Thanks for the comment. You are correct to say that I didn’t live the funk culture but I meant to say I was around it and heard it everyday. I’m by no means a funkeiro.

      As for the rest of your comment, I totally agree and that is why my remarks against funk (and tecnobrega) had to do specifically with certain aspects of the music itself and not the culture surrounding it nor the origins of it. I understand that violence exists in the music because it exists in their daily lives (but it is also a have-to-have thing so people can seem “hard” (ie the real deal, thugs) just as what happens in hip-hop. The artists have to have the image that they are truly living the culture they sing about (although it is a lot easier for an artist from the US to financially escape the slums from which they come than for a funk artist to do the same).

      As for the hypersexuality, I strongly disagree with that and it is a point you did not mention in your comment. Funk of the early 90’s and perhaps before wasn’t so crude in my experience, but these days its all about having sex and “giving it” to the women, having them “take it” every which way. Then there’s the baile funks such as the ones promoted by Furacão 2000, where everyone, if not for their clothing, would be having sex with each other on the dancefloor. There’s no denying the completely over-sexualized nature of it all. It’s disgusting and it has nothing to do with where I’m from, in my opinion. If I was from the slums, I would think it was normal, but thinking it is normal doesn’t make it right or descent.

  2. “I would think it was normal, but thinking it is normal doesn’t make it right or descent.” You made your point! But we happen to disagree – which is OK.

    I don’t equal hypersexualized with immoral or indecent. In fact, I only use the words ‘obscene’ or ‘indecent’ to things not related to sex at all!!! And the word “normal” is so heavy for me that I try not to use it at all :) Too many people using ‘abnormal’ to qualify me, y’know.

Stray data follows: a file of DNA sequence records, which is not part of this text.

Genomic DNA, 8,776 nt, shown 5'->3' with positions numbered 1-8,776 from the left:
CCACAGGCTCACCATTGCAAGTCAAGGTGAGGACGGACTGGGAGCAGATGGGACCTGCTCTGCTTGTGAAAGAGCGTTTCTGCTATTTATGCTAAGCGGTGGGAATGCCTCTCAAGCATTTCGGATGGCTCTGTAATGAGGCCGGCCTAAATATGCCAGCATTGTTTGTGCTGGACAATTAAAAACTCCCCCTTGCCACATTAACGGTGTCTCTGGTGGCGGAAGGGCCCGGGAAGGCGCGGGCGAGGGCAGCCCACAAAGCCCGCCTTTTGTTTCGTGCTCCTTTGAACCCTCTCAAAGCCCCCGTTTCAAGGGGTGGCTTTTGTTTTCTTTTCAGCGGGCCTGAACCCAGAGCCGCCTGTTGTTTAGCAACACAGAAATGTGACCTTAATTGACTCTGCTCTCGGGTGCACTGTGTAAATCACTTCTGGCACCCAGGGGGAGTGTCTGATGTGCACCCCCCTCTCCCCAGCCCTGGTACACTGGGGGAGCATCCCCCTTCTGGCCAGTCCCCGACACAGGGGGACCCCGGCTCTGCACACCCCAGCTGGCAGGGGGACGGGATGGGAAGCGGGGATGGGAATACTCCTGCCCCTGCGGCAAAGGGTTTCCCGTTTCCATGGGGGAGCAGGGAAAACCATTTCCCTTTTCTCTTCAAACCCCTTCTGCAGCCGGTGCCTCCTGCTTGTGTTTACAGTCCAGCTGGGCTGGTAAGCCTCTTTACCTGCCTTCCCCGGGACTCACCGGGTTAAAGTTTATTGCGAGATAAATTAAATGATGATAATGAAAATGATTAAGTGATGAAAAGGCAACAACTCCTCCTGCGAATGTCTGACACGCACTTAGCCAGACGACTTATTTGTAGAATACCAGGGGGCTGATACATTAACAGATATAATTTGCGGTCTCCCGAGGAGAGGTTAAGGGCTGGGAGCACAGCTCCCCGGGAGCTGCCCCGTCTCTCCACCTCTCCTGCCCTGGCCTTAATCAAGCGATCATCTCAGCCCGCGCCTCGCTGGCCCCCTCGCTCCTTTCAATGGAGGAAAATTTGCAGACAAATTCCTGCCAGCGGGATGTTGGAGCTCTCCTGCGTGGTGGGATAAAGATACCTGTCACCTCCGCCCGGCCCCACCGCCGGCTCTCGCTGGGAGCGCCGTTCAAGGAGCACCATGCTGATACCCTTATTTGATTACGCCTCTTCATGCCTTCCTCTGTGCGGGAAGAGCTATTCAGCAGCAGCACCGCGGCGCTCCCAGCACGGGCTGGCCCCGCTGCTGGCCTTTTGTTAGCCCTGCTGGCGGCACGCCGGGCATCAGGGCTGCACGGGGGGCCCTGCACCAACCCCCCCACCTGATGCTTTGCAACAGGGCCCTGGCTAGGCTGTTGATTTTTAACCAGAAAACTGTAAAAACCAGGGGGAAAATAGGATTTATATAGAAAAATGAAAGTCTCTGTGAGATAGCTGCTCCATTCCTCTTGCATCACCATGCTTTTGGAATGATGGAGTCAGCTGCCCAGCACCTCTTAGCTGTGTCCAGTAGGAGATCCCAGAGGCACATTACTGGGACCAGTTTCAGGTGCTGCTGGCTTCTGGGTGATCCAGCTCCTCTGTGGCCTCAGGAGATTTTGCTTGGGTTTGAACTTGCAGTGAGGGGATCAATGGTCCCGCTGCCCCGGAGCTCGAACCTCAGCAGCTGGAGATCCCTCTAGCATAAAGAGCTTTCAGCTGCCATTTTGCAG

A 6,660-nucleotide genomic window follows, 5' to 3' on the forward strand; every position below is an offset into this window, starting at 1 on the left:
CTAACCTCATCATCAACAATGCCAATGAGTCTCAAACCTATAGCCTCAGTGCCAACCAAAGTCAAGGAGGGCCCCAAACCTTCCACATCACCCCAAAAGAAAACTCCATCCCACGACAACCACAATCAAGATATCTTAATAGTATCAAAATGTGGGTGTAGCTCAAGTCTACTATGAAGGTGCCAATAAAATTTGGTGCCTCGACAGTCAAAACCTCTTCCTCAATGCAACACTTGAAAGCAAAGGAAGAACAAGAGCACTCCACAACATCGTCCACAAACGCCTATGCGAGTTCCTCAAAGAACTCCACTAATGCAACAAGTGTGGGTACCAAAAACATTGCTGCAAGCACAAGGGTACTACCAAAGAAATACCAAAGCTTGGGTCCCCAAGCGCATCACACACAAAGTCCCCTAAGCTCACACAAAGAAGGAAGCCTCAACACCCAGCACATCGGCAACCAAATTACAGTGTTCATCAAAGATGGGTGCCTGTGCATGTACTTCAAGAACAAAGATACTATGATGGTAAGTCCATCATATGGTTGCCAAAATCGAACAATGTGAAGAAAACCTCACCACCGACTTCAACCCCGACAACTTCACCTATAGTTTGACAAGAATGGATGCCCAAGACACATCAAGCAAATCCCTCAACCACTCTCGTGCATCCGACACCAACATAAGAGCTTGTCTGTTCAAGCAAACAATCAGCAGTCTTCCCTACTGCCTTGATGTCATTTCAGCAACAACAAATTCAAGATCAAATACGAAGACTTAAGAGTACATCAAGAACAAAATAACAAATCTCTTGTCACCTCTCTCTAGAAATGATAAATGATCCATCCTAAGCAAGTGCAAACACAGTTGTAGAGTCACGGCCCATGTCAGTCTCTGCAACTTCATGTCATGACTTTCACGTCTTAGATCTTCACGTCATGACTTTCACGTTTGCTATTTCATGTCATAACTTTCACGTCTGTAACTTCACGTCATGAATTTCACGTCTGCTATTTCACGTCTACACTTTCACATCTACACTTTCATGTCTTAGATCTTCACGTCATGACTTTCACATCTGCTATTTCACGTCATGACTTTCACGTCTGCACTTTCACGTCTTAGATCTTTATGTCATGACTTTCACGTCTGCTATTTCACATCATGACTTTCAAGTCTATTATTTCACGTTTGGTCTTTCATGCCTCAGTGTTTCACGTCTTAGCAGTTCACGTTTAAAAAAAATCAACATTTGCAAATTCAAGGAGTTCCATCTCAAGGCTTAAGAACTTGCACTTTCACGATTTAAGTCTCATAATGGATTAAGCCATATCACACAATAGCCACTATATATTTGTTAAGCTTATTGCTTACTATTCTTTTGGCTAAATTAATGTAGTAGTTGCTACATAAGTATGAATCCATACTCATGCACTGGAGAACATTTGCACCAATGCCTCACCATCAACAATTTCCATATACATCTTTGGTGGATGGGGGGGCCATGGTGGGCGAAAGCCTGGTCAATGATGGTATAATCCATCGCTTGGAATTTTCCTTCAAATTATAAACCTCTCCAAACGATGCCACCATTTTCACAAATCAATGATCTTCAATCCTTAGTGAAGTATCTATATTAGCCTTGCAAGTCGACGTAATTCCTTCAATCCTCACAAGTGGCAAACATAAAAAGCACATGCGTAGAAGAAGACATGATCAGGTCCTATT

But I see where you’re coming from. Thing is, funk doesn’t need us and our moral approval. Which is also a good thing.

    Peace

    ps-you’ve been posting a lot! kudos! the blog looks nice :)

    • However over-sexualization is belittled, I do believe it needs to be extinguished completely because it isn’t just a part of funk music but of most modern popular music these days. There is so much more to life than being brainwashed by the culture creators and in the case of the favela, the culture creators are the traffickers and the funk artists. The type of brainwash that followers receive tells them that women are sexual objects and nothing more and the “it would be funny if it wasn’t sad” part is that women believe they are empowered by and powerful for doing the very thing the brainwashing tells them to do, even if they are unconscious of it because they are part of the culture. If that is a good thing then I must have been born in the wrong century, lol.

      Thank you for getting back to me on your initial comment and for the compliment on the site.